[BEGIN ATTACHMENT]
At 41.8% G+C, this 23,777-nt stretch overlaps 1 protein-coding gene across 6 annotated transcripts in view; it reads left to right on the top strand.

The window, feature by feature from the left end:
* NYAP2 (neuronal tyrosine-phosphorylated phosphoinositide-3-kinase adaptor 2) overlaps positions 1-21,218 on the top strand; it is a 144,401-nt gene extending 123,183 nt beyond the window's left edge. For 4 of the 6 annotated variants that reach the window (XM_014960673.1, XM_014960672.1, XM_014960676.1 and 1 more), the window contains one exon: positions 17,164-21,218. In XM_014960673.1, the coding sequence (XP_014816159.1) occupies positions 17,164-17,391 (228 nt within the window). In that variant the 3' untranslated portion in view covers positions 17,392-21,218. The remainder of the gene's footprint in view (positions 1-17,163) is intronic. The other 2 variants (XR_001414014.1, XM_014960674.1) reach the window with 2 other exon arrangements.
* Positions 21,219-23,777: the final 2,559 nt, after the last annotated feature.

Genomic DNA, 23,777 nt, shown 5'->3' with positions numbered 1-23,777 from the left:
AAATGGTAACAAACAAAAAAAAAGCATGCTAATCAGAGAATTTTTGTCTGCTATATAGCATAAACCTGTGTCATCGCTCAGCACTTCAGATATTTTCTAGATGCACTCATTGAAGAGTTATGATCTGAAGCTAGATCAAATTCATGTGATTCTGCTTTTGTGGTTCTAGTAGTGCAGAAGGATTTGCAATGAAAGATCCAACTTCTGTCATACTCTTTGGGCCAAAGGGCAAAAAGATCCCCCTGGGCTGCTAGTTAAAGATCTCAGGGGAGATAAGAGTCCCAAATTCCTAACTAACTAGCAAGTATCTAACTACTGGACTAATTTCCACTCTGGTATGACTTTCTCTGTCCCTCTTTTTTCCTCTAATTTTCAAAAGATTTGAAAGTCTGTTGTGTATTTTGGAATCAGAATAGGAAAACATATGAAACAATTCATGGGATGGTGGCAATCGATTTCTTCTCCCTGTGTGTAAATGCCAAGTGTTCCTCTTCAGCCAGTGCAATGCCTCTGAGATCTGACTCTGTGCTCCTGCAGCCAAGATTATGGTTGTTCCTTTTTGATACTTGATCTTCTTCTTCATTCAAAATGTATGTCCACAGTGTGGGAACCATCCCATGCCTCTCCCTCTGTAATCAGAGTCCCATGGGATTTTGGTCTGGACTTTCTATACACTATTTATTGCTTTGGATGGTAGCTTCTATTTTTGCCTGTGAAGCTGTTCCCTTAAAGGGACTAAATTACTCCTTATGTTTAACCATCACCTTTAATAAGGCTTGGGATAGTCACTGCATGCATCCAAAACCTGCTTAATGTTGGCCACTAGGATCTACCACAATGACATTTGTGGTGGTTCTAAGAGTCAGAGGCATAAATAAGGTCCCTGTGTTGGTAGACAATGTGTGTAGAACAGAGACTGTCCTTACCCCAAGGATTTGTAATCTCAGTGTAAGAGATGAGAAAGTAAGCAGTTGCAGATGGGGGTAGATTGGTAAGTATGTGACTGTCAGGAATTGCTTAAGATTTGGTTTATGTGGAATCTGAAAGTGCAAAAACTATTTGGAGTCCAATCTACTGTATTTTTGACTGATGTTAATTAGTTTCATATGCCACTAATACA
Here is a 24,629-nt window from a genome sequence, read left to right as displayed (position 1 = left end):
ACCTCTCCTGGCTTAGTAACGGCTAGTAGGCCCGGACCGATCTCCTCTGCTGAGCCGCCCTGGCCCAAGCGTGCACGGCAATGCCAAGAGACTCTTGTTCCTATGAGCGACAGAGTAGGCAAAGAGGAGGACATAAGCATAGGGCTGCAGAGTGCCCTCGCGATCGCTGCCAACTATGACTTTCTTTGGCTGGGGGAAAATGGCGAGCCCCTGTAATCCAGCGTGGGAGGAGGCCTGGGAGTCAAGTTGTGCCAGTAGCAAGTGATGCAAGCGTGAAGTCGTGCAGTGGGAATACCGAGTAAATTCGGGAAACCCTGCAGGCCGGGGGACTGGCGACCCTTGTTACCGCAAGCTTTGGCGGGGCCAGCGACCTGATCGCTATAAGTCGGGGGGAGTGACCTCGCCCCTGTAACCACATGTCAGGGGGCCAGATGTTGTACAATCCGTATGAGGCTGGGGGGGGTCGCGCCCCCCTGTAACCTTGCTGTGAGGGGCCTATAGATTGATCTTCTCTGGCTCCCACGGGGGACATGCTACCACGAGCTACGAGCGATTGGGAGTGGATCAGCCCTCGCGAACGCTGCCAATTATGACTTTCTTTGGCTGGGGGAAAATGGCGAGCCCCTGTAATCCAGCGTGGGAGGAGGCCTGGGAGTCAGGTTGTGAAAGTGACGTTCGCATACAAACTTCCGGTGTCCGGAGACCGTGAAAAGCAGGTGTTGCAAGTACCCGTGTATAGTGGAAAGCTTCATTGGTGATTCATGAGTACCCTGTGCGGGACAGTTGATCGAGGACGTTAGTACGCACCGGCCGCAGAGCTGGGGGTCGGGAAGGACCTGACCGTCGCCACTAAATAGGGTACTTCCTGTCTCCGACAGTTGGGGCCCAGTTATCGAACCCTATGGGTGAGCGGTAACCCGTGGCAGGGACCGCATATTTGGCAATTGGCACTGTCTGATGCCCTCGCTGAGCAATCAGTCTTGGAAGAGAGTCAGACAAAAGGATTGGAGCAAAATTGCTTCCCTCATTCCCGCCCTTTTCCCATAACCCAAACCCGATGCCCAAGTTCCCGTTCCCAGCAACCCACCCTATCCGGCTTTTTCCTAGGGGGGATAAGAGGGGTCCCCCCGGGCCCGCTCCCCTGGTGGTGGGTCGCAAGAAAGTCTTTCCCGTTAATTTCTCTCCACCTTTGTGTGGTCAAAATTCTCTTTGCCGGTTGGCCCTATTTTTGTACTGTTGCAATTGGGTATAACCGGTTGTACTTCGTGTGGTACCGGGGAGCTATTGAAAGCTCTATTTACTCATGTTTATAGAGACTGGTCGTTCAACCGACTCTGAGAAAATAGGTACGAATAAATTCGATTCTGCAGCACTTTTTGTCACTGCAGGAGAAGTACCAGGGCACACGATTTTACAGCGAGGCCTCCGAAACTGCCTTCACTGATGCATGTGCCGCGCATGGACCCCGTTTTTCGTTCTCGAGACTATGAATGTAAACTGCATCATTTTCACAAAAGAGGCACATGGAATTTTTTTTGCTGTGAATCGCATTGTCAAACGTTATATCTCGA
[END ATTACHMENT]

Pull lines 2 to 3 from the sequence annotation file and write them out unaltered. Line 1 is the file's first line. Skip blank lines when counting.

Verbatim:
The window, feature by feature from the left end:
* NYAP2 (neuronal tyrosine-phosphorylated phosphoinositide-3-kinase adaptor 2) overlaps positions 1-21,218 on the top strand; it is a 144,401-nt gene extending 123,183 nt beyond the window's left edge. For 4 of the 6 annotated variants that reach the window (XM_014960673.1, XM_014960672.1, XM_014960676.1 and 1 more), the window contains one exon: positions 17,164-21,218. In XM_014960673.1, the coding sequence (XP_014816159.1) occupies positions 17,164-17,391 (228 nt within the window). In that variant the 3' untranslated portion in view covers positions 17,392-21,218. The remainder of the gene's footprint in view (positions 1-17,163) is intronic. The other 2 variants (XR_001414014.1, XM_014960674.1) reach the window with 2 other exon arrangements.